With the outbreak of the Cold War, some renounced Moscow and attributed “Marxism’s” failures to the proletariat’s incapacity to hold power, instead embracing Western imperialism and social democracy. Others continued to defend the East, apologizing for Stalinism’s crimes and rationalizing its destruction of working-class consciousness. In the minds of many “revolutionary” groups around the world, the proletariat became at best a mass battering ram to be manipulated for its own good. The concept of vanguard working-class leadership, which for Lenin and Trotsky was essentially composed of workers who were most advanced in class consciousness, was replaced – in the minds of the elitists – by themselves.
But by the late 1960’s and early 1970’s, the world saw the collapse of what had seemed like eternal capitalist prosperity. The working class replied with general strikes. Even the U.S. was rocked by the ghetto revolts and a crescendo of wildcat strikes. The proletarian upsurge transcended and in large part discarded the traditional Social Democratic and Communist misleaderships. Yet the far left was already far too compromised to offer a real alternative, a leadership which would lead a challenge to capitalist state power. On a grand scale, opportunities were missed and struggles betrayed.
With the return of capitalism’s chronic economic crisis to the surface, the puffed-up middle strata around the world began to erode by the late 60’s. Although afterglow illusions in capitalist democracy and a return to prosperity have doggedly persisted, the proletarian upheavals of the late ’60’s and early ’70’s did create new ruptures and some re-examination in the ranks of centrism – and did spur the restoration of authentic Marxism. Our political tendency was born in the wake of the massive French general strike and the Black uprisings in the U.S. This modest re-beginning was embodied in the political current that became the LRP-U.S., later joined with a small number of co-thinkers abroad. (See our pamphlet, Twenty Years of the LRP.)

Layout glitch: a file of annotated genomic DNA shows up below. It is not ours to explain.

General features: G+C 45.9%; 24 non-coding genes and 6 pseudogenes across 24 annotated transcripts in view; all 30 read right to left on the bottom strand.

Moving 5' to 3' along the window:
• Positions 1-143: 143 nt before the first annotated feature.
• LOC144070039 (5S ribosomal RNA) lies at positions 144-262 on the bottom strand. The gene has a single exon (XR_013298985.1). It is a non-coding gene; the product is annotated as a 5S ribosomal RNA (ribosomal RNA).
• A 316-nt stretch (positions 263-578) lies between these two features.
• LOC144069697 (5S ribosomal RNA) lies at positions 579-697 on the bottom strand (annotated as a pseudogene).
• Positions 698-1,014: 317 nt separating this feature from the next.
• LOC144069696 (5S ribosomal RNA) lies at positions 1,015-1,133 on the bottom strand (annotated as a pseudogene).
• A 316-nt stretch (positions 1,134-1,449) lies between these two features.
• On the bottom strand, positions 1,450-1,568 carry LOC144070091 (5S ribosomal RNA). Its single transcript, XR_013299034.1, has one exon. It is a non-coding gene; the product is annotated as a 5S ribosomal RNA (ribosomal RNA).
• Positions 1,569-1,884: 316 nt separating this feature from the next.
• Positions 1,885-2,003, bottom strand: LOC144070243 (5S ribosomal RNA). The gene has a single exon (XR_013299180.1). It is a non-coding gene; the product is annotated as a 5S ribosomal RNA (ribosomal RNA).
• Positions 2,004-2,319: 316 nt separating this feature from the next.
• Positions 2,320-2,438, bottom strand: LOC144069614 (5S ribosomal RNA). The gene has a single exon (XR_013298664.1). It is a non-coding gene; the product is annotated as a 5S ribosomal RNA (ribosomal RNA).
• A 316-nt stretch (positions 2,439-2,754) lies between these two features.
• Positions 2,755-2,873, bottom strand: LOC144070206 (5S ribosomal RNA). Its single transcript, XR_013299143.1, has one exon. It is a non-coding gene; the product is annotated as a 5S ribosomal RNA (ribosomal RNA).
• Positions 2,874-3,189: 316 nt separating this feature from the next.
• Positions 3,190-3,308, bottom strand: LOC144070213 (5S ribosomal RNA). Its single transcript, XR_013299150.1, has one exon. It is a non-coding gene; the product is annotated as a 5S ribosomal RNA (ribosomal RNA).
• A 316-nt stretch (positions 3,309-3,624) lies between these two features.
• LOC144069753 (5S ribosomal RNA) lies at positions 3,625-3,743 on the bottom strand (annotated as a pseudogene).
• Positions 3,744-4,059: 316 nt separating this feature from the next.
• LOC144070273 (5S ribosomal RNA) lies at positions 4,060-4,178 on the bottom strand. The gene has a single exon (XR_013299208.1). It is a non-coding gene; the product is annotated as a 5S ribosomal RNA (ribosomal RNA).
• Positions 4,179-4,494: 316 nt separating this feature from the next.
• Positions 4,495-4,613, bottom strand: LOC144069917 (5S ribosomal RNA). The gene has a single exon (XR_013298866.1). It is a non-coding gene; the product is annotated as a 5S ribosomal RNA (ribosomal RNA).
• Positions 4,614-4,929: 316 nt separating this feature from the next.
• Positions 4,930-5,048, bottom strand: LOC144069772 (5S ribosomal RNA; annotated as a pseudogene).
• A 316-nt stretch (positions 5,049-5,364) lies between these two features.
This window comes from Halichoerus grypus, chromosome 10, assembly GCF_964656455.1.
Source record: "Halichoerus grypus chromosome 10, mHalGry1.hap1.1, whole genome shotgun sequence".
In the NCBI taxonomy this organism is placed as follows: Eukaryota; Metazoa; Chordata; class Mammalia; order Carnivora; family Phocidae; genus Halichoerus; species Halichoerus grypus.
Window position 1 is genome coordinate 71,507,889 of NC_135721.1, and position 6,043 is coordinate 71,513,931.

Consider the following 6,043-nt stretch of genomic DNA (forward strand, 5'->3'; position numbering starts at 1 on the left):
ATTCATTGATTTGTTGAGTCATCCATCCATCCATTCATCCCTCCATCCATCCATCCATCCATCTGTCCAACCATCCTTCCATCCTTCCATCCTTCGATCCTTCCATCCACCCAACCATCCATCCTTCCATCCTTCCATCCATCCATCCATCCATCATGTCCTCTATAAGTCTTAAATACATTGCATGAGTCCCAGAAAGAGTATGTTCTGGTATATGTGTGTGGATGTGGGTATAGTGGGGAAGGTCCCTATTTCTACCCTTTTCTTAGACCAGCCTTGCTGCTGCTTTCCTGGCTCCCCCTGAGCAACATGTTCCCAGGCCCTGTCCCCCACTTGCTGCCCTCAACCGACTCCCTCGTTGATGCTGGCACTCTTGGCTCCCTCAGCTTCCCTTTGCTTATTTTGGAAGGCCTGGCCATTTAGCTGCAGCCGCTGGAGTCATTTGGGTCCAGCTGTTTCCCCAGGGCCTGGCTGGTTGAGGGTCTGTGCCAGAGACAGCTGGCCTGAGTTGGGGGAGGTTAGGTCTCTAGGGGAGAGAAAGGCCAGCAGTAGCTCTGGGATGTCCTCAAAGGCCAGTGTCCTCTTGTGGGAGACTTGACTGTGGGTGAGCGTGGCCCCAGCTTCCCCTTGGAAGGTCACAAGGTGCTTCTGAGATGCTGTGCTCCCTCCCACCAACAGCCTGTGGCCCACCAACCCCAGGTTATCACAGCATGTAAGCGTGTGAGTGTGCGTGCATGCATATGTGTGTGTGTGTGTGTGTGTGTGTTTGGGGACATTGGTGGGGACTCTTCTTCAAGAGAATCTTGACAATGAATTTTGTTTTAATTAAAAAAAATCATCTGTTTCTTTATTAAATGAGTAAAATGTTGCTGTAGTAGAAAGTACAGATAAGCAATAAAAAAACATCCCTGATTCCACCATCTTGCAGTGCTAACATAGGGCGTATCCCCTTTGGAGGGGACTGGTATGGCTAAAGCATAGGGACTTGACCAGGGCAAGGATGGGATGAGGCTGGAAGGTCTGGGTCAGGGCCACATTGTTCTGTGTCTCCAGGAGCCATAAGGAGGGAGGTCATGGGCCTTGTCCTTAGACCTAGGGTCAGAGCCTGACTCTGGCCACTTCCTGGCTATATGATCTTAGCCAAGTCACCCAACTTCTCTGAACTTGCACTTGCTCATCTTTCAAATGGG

With a growing understanding of the crucial events that had shaped our history and the development of the overall class struggle, we began to resurrect genuinely proletarian Marxist theory. We energetically communicated our views internationally and in the U.S. But we were up against a strong tide.
During the Cold War, most left groups based their world outlook on the notion that the Stalinist bloc nations were economically powerful and, for better or worse, more viable than traditional capitalism. We argued that although it was stronger than Trotsky thought, the economy of Stalinist Russia (and the rest of the bloc) was weak and devolving toward more traditional capitalist forms. We predicted two decades ago that Russia, China et al would move toward privatization and a market-dominated economy, even though the basic centralizing drives of capitalism in this epoch would prevent total privatization.
Likewise, when practically everyone else in the world saw a deepening conflict between Stalinist Russia and the U.S., we predicted the opposite. We said that if social revolution didn’t prevent it, the weakening of the East would mean that the Cold War would collapse; the danger of a third world war would arise out of conflicts among the major imperialist rivals: the U.S., Japan and Germany. At the time, centrist groups laughed at us for saying such wild things.